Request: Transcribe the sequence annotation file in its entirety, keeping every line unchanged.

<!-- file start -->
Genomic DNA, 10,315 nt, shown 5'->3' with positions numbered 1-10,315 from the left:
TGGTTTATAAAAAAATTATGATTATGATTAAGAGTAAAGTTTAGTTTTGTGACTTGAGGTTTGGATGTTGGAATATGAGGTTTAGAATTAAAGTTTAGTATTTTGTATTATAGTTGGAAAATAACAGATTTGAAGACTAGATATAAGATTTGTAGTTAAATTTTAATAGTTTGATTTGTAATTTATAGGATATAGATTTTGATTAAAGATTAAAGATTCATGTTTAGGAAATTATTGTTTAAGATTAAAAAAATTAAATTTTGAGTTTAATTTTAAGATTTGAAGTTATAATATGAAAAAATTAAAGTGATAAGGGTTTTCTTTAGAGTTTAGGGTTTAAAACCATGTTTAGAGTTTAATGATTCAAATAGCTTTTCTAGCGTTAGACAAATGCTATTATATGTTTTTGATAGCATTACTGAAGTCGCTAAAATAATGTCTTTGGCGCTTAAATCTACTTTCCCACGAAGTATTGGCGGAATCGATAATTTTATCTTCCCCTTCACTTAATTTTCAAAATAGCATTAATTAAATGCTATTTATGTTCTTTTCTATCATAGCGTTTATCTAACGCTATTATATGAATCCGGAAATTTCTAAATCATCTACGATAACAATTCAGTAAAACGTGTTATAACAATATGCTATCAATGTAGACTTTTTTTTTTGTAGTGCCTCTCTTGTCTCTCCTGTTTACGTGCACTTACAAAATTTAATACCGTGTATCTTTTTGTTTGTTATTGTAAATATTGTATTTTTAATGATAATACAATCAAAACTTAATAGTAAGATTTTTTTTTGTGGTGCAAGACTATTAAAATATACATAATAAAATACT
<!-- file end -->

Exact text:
Genomic DNA, 10,315 nt, shown 5'->3' with positions numbered 1-10,315 from the left:
TGGTTTATAAAAAAATTATGATTATGATTAAGAGTAAAGTTTAGTTTTGTGACTTGAGGTTTGGATGTTGGAATATGAGGTTTAGAATTAAAGTTTAGTATTTTGTATTATAGTTGGAAAATAACAGATTTGAAGACTAGATATAAGATTTGTAGTTAAATTTTAATAGTTTGATTTGTAATTTATAGGATATAGATTTTGATTAAAGATTAAAGATTCATGTTTAGGAAATTATTGTTTAAGATTAAAAAAATTAAATTTTGAGTTTAATTTTAAGATTTGAAGTTATAATATGAAAAAATTAAAGTGATAAGGGTTTTCTTTAGAGTTTAGGGTTTAAAACCATGTTTAGAGTTTAATGATTCAAATAGCTTTTCTAGCGTTAGACAAATGCTATTATATGTTTTTGATAGCATTACTGAAGTCGCTAAAATAATGTCTTTGGCGCTTAAATCTACTTTCCCACGAAGTATTGGCGGAATCGATAATTTTATCTTCCCCTTCACTTAATTTTCAAAATAGCATTAATTAAATGCTATTTATGTTCTTTTCTATCATAGCGTTTATCTAACGCTATTATATGAATCCGGAAATTTCTAAATCATCTACGATAACAATTCAGTAAAACGTGTTATAACAATATGCTATCAATGTAGACTTTTTTTTTTGTAGTGCCTCTCTTGTCTCTCCTGTTTACGTGCACTTACAAAATTTAATACCGTGTATCTTTTTGTTTGTTATTGTAAATATTGTATTTTTAATGATAATACAATCAAAACTTAATAGTAAGATTTTTTTTTGTGGTGCAAGACTATTAAAATATACATAATAAAATACT